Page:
February 01, 2010

Is All Faith Blind?

a quick continuation from our conversation before the break.


Our last commenter said, "I thought faith was belief WITHOUT evidence. I thought that was the point."


That's exactly what I'm arguing against.  I think the reason for this definition, particularly from those within the church, stems from a misunderstanding of the verse from Hebrews 11: 1, "Now faith is being sure of what we hope for and certain of what we do not see."


First of all, whenever you read the English word "faith" in the New Testament, the original greek word is a form of the word "pistos", which really means trust.


And by "what we do not see", I do not believe this means trust in the physically invisible, but trust in things that have simply not yet come to pass.

So, rather than confidence in a promise from one who has proven themselves trustworthy, that verse could become a full rationalization for believing in any claimed supreme being/tooth fairy. I don't believe in the resurrection because I would like to believe in the resurrection. I believe in it because I am convinced it occurred.

4 comments:

Braden said...

What convinced you?

Eric Olsen said...

we covered a week of this last january. here was the starting post.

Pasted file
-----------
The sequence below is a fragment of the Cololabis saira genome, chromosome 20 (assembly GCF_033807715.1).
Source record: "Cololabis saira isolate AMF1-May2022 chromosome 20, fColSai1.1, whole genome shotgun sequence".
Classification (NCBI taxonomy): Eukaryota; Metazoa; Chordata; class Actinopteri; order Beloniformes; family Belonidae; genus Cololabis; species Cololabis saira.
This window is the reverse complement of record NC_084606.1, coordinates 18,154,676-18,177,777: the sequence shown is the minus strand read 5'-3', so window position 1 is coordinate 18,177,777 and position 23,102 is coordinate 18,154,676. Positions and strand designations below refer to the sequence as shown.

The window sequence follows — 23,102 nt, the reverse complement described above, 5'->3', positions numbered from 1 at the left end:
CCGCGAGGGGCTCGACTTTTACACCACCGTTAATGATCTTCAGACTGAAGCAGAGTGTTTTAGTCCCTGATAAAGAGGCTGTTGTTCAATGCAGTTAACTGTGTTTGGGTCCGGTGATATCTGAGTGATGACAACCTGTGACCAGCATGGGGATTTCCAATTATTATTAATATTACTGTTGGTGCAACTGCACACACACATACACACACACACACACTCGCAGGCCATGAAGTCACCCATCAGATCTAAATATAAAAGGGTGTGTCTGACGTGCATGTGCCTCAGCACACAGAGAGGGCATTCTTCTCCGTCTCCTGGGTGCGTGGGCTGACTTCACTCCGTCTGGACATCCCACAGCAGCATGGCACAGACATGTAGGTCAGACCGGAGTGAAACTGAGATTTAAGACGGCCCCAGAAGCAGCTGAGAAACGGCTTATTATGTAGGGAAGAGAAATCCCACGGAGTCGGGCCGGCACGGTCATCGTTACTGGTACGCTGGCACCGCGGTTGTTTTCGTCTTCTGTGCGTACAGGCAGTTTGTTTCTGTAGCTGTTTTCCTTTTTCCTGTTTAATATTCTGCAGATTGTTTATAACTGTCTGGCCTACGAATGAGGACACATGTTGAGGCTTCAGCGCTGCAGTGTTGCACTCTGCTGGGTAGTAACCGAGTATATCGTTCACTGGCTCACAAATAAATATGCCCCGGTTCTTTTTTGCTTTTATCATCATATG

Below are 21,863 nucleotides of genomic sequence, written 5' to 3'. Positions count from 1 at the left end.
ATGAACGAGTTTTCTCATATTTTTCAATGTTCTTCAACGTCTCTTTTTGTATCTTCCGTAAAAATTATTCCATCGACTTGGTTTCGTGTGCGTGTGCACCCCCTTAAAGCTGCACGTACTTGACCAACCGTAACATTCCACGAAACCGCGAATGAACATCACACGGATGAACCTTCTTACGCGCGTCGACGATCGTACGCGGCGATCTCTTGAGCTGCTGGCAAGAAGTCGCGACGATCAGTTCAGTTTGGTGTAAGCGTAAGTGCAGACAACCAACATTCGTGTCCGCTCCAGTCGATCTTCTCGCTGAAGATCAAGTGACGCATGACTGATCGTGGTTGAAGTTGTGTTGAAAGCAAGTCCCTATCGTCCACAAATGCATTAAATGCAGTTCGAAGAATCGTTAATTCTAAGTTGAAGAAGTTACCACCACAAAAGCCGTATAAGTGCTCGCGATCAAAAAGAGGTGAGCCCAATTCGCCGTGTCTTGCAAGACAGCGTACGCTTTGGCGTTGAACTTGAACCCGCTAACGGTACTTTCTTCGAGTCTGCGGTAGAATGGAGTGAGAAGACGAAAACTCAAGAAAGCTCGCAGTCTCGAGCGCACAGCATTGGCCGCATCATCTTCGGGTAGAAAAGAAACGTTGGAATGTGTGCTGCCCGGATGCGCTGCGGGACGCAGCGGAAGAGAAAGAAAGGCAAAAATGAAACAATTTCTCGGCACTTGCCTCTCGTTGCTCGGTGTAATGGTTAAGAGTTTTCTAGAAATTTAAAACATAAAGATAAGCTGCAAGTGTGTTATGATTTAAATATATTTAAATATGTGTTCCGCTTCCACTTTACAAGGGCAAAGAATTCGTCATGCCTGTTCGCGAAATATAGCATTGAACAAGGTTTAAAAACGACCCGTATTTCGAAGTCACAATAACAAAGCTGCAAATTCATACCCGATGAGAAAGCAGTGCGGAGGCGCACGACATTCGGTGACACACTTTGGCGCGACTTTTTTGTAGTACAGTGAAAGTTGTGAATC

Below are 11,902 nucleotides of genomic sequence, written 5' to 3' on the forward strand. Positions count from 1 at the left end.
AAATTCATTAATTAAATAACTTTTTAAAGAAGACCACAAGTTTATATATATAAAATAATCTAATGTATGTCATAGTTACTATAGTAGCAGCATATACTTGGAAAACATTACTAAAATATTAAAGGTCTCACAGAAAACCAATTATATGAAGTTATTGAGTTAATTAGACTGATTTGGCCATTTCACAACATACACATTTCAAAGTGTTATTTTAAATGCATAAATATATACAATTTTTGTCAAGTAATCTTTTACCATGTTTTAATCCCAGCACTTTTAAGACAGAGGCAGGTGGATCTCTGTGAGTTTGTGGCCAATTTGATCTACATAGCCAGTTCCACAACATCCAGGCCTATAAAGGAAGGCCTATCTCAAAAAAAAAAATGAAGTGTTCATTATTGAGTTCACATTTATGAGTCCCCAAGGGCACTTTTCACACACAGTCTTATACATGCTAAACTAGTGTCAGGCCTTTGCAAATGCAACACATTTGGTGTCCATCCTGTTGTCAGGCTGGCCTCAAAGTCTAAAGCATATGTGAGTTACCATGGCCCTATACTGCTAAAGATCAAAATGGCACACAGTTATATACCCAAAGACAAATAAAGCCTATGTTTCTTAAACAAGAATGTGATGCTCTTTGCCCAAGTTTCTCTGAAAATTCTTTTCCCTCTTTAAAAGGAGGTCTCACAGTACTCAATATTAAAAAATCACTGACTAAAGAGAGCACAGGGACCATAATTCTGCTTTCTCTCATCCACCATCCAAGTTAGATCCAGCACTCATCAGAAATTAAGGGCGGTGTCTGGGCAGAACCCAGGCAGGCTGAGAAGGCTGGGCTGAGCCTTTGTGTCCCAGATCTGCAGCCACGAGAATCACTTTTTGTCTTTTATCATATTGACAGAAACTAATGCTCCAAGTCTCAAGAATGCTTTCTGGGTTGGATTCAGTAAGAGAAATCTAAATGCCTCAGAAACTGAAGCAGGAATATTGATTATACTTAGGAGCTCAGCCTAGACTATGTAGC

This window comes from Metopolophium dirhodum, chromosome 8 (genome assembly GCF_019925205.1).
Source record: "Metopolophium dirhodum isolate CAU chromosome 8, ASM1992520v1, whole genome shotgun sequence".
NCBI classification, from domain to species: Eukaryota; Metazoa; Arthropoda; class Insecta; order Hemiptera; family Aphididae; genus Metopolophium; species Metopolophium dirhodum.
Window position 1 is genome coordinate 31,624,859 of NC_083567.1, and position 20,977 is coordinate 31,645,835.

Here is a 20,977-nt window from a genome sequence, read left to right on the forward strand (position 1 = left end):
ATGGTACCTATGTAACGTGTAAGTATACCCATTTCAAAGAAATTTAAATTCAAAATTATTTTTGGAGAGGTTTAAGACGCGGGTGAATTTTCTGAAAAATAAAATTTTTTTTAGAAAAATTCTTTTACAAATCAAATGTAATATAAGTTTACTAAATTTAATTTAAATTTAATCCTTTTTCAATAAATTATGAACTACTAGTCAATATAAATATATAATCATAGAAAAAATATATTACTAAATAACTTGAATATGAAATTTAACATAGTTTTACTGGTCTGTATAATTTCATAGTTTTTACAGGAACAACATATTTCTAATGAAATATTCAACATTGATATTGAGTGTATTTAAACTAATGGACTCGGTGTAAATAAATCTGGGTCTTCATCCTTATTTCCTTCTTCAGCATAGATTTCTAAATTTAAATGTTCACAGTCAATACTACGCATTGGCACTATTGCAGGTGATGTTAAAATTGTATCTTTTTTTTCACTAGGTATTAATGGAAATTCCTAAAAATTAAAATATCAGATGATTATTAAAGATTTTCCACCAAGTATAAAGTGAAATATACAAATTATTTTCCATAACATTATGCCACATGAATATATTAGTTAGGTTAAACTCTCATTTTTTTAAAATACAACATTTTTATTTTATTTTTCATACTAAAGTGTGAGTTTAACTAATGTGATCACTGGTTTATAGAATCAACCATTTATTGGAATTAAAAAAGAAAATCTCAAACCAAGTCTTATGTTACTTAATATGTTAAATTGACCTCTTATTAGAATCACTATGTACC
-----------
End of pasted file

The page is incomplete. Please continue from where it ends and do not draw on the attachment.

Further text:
http://www.allopinionsarenotequal.com/2009/01/how-to-believe-part-one.html

you can go back and follow the train of thought for that week if you want.

growing up, i had purely experiential evidence that convinced me that there was a God out there, that was good - mostly from astonishing "coincidences" that just didn't "feel" random to me.

my parents taught me that this sovereign God had a son named Jesus, in whom we can truly live as we we were created to.

As I grew into a skeptical adult, the evidence for the supernatural life and miraculous resurrection of this same man has convinced me.

Meghan said...

I agree with you Eric. Christians are not asked to blindly believe that Jesus is God's son. Wasn't that the point of the miracles and the resurrection? To show humans that this guy really was who he said he was? If he was just a man who did nice things and promised to return from the dead but didn't, everything would have fallen apart. Christianity hinges on the resurrection and it's arguably the most important facet of the religion. I have started reading "The Case for Christ," which is written by a reporter who truly wanted to know the evidence for Jesus being the son of God. He asks religious scholars questions in an interrogation-like fashion and they are able to give satisfactory answers. Religion is meant to be questioned and studied and if we don't ask these hard questions, our depth of understanding never goes beyond that of a child (blind faith). If something is in fact true, then it should hold up to any line of questioning.

Eric Olsen said...

"case for christ" and "reason for god" are both excellent books in that accord.

yes, God doesn't require the brilliant people he created to give up all intellect and reason to believe in him. In fact, I would argue that it requires all we have to really understand.